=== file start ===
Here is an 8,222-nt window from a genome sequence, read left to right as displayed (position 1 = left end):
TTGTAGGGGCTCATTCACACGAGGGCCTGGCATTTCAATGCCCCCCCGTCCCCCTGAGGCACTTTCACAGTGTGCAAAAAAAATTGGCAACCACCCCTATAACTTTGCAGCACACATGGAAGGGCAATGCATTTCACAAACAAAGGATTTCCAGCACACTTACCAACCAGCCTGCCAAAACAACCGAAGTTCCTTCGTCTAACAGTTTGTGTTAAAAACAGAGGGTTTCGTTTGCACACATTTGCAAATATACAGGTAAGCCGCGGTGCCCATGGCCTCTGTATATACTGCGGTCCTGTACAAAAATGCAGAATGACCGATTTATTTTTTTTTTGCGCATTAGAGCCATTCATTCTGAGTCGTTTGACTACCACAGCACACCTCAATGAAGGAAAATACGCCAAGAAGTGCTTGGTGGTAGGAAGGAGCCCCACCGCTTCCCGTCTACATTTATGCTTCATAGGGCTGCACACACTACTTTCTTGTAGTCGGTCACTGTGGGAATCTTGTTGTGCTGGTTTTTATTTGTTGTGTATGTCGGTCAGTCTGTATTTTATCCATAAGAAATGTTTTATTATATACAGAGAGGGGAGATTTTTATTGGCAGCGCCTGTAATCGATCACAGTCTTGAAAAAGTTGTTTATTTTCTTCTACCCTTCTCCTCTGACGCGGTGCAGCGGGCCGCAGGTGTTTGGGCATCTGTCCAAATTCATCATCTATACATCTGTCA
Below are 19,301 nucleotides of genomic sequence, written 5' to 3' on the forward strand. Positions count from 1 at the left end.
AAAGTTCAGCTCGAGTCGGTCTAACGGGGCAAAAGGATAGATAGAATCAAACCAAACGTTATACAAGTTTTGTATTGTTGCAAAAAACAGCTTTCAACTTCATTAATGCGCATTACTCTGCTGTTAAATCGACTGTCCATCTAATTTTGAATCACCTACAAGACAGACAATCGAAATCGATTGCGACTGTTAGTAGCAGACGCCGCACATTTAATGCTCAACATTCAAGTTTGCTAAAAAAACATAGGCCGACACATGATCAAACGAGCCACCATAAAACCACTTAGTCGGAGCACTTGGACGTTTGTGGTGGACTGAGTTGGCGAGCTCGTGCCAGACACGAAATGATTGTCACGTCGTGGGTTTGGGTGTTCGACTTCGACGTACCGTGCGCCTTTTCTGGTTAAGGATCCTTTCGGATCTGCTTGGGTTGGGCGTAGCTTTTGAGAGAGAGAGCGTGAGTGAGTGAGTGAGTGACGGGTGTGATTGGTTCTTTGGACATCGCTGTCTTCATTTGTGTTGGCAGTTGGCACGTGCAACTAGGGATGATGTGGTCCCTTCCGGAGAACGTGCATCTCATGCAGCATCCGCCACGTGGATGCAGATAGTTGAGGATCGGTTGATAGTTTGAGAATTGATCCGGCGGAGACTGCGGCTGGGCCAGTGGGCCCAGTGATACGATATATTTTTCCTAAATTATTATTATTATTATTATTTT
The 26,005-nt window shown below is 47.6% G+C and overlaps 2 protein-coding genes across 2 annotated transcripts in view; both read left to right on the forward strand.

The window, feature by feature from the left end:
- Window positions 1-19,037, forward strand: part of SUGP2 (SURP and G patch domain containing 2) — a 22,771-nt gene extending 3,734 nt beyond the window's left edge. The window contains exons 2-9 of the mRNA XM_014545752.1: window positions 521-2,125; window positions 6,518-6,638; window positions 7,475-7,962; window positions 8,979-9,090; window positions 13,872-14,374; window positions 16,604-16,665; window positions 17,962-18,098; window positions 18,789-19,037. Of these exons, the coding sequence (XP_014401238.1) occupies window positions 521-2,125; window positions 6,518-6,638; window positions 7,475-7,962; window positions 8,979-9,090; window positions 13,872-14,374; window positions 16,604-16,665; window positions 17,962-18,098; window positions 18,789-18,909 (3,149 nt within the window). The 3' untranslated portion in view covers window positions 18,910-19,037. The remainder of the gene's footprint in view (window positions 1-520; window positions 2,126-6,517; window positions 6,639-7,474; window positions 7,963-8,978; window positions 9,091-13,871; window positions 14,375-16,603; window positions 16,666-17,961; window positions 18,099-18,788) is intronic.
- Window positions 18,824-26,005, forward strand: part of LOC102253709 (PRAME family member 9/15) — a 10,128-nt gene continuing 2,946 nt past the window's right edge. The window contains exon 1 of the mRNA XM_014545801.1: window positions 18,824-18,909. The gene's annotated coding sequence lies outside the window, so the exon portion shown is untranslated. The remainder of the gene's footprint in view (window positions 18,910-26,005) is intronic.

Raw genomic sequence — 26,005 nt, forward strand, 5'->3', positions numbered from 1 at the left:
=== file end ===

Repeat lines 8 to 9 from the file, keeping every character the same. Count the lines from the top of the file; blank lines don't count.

- Window positions 18,824-26,005, forward strand: part of LOC102253709 (PRAME family member 9/15) — a 10,128-nt gene continuing 2,946 nt past the window's right edge. The window contains exon 1 of the mRNA XM_014545801.1: window positions 18,824-18,909. The gene's annotated coding sequence lies outside the window, so the exon portion shown is untranslated. The remainder of the gene's footprint in view (window positions 18,910-26,005) is intronic.

Raw genomic sequence — 26,005 nt, forward strand, 5'->3', positions numbered from 1 at the left: